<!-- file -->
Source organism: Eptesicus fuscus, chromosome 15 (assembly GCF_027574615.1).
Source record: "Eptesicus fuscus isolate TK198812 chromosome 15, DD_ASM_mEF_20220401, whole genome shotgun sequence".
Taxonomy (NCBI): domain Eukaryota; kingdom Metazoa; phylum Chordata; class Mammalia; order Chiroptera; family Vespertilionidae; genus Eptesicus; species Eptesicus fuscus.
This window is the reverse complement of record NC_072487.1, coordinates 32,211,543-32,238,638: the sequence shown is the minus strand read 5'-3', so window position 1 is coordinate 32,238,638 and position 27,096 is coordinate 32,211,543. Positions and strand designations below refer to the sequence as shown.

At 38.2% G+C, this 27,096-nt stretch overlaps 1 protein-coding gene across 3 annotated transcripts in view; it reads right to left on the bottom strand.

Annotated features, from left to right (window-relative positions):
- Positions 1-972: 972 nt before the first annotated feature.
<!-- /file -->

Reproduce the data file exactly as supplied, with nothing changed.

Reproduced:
Source organism: Eptesicus fuscus, chromosome 15 (assembly GCF_027574615.1).
Source record: "Eptesicus fuscus isolate TK198812 chromosome 15, DD_ASM_mEF_20220401, whole genome shotgun sequence".
Taxonomy (NCBI): domain Eukaryota; kingdom Metazoa; phylum Chordata; class Mammalia; order Chiroptera; family Vespertilionidae; genus Eptesicus; species Eptesicus fuscus.
This window is the reverse complement of record NC_072487.1, coordinates 32,211,543-32,238,638: the sequence shown is the minus strand read 5'-3', so window position 1 is coordinate 32,238,638 and position 27,096 is coordinate 32,211,543. Positions and strand designations below refer to the sequence as shown.

At 38.2% G+C, this 27,096-nt stretch overlaps 1 protein-coding gene across 3 annotated transcripts in view; it reads right to left on the bottom strand.

Annotated features, from left to right (window-relative positions):
- Positions 1-972: 972 nt before the first annotated feature.